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intraventricular_tumor

Intraventricular tumor

Intraventricular tumor are rare and arise from periventricular structures such as the walls of the ventricular system, the septum pellucidum and the choroid plexus. Many tumour types arise from, or can bulge into the ventricular system, although there are certain lesions that are relatively restricted to ventricles. A number of factors assist in defining the differential diagnosis, both radiological and clinical, including where the lesion is positioned within the ventricle as well as age and any associated conditions.

see Fourth ventricle tumor.

see Third ventricle tumor.

Neoplasms of the ventri­cular wall and septum pellucidum.

Ependymoma

Subependymoma

Central neurocytoma

Subependymal giant cell astrocytoma

Neoplasms of the choroid plexus.

see choroid plexus tumors

choroid plexus papilloma

choroid plexus carcinoma

Others Intraventricular hemangiopericytoma

Intraventricular meningioma

Intraventricular metastasis

Intraventricular oligodendroglioma

pilocytic astrocytoma

Intraventricular glioblastoma

Intraventricular CNS lymphoma

Primary B cell lymphomas should always be included in the list of differential diagnosis of intraventricular tumors 1)

medulloblastoma

primitive neuroectodermal tumour

sarcoma

intraventricular teratoma

Non-neoplastic lesions

colloid cysts

neurocysticercosis

intracranial hydatid cyst

Intraventricular Tuberculoma

See also

syndrome of the trigone

Lateral ventricle tumor

Diagnosis

The MRI appearance of intraventricular neoplasms is often nonspecific, however knowledge of patient age and tumor location facilitates the formulation of a differential diagnosis.

Differential diagnosis

Treatment

The deep location and eloquent surroundings of the ventricular system within the brain have historically posed significant and often formidable challenges for the optimal resection of tumors in these locations.

The evolution and advances in microsurgical techniques and neuroanatomic knowledge have led to a general paradigm shift from transcerebral trajectories to transcisternal corridor strategies. The essence of microsurgery of the ventricular system has evolved around the concept of circumnavigating eloquent cortical and white matter structures to achieve minimally invasive access and resection while optimizing functional and cognitive outcomes 4).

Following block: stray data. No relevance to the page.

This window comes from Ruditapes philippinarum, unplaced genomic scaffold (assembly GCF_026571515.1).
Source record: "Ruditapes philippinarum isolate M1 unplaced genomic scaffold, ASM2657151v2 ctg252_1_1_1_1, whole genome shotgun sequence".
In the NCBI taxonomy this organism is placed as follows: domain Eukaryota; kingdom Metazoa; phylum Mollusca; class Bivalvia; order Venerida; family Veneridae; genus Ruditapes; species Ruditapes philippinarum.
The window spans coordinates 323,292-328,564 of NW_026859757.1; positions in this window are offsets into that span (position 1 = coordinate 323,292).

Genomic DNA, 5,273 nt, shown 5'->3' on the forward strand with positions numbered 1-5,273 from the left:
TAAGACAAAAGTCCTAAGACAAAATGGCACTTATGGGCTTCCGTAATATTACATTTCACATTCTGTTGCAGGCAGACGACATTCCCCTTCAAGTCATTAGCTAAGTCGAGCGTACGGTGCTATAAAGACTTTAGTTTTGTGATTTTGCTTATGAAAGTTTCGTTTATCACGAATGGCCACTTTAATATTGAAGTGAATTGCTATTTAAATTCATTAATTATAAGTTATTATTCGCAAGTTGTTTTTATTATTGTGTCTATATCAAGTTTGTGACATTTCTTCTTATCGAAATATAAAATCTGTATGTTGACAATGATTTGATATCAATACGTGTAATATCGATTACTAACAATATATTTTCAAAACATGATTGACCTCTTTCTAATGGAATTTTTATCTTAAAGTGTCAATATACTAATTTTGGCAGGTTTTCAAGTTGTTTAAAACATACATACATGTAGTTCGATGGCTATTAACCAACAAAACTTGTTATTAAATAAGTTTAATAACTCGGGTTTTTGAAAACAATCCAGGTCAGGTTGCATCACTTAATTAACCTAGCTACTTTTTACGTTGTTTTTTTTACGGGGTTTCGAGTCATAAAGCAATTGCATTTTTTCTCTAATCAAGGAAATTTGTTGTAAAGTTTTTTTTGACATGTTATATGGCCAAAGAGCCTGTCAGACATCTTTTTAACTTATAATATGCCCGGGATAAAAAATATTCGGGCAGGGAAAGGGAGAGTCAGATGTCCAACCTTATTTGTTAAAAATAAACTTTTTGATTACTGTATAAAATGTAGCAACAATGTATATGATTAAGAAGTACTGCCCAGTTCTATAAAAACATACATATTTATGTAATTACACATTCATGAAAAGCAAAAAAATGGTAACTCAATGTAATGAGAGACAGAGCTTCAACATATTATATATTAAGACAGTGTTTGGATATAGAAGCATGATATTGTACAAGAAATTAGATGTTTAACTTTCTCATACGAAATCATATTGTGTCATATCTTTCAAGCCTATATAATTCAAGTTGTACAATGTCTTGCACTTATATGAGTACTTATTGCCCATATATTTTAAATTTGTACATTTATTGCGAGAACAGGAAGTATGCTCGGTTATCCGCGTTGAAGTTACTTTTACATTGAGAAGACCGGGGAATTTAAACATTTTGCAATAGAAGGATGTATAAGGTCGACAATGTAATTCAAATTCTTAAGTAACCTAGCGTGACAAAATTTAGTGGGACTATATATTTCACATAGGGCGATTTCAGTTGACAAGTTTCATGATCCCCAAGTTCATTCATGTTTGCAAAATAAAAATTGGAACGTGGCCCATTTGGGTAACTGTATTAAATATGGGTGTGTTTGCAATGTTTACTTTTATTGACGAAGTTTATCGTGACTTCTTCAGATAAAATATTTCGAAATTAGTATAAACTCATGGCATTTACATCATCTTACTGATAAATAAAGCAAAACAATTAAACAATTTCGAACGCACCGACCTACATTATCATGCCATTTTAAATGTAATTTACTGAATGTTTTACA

Intraventricular tumors are ideal indications for neuroendoscopic surgery. They often cause cerebrospinal fluid (CSF) pathway obstruction, resulting in ventricular dilation, which provides sufficient space for maneuvering with the endoscope.

The general principle of the endoscopic removal of intraventricular tumors is interruption of the blood supply to the tumor and subsequent tumor debulking. In general, a piecemeal resection is performed; however, in some tumors, it is possible to detach the lesion from the surrounding brain tissue and remove it in toto. In unilateral hydrocephalus caused by obstruction of one foramen of Monro, the burr hole is placed more laterally to get good access to the foramen for biopsy and to the septum for septostomy. When the tumor arises in the anterior part of the third ventricle, the burr hole is made at the coronal suture. When the tumor is located in the posterior part, the entry point is selected more anteriorly in order to pass the foramen of Monro in a straight line. In pineal region tumors, which cause occlusive hydrocephalus due to aqueductal compression, third ventriculostomy as well as tumor biopsy are required 5).

The endoscopic approach should be tailored according to localization of the lesion and ventricular size. The complete excision of intraventricular lesions is often impossible with the endoscope, but biopsies allow diagnoses to be obtained in almost all cases 6).

Endoscopic surgery

In select patients, complete endoscopic removal of solid intraventricular brain tumors is possible and safe. Factors that influence the ability of a surgeon to perform a complete endoscopic resection include tumor size, composition, and vascularity. The procedure requires careful patient selection, the use of refined endoscopic instrumentation, and a disciplined surgical technique 7).

see Endoscopic surgery for intraventricular tumor

8).

1)
Zhu Y, Ye K, Zhan R, Tong Y. Multifocal lateral and fourth ventricular primary central nervous system lymphoma: case report and literature review. Turk Neurosurg. 2015;25(3):493-5. doi: 10.5137/1019-5149.JTN.10496-14.1. PubMed PMID: 26037194.
2)
Muly S, Liu S, Lee R, Nicolaou S, Rojas R, Khosa F. MRI of intracranial intraventricular lesions. Clin Imaging. 2018 Aug 1;52:226-239. doi: 10.1016/j.clinimag.2018.07.021. [Epub ahead of print] Review. PubMed PMID: 30138862.
3)
Shah T, Jayasundar R, Singh VP, Sarkar C. In vivo MRS study of intraventricular tumors. J Magn Reson Imaging. 2011 Nov;34(5):1053-9. doi: 10.1002/jmri.22711. Epub 2011 Aug 23. PubMed PMID: 22002756.
4)
Yaşargil MG, Abdulrauf SI. Surgery of intraventricular tumors. Neurosurgery. 2008 Jun;62(6 Suppl 3):1029-40; discussion 1040-1. doi: 10.1227/01.neu.0000333768.12951.9a. Review. PubMed PMID: 18695523.
5)
Schroeder HW. Intraventricular tumors. World Neurosurg. 2013 Feb;79(2 Suppl):S17.e15-9. doi: 10.1016/j.wneu.2012.02.023. Epub 2012 Feb 10. Review. PubMed PMID: 22381840.
6)
Russo N, Brunori A, Delitala A. Endoscopic Approaches to Intraventricular Lesions. J Neurol Surg A Cent Eur Neurosurg. 2015 May 22. [Epub ahead of print] PubMed PMID: 26008954.
7)
Souweidane MM, Luther N. Endoscopic resection of solid intraventricular brain tumors. J Neurosurg. 2006 Aug;105(2):271-8. PubMed PMID: 17219833.
8)
Yasargil MG, Abdulrauf SI. Surgery of intraventricular tumors. Neurosurgery. 2008;62(6 suppl 3):1029-1040
intraventricular_tumor.txt · Last modified: 2018/08/24 11:11 by administrador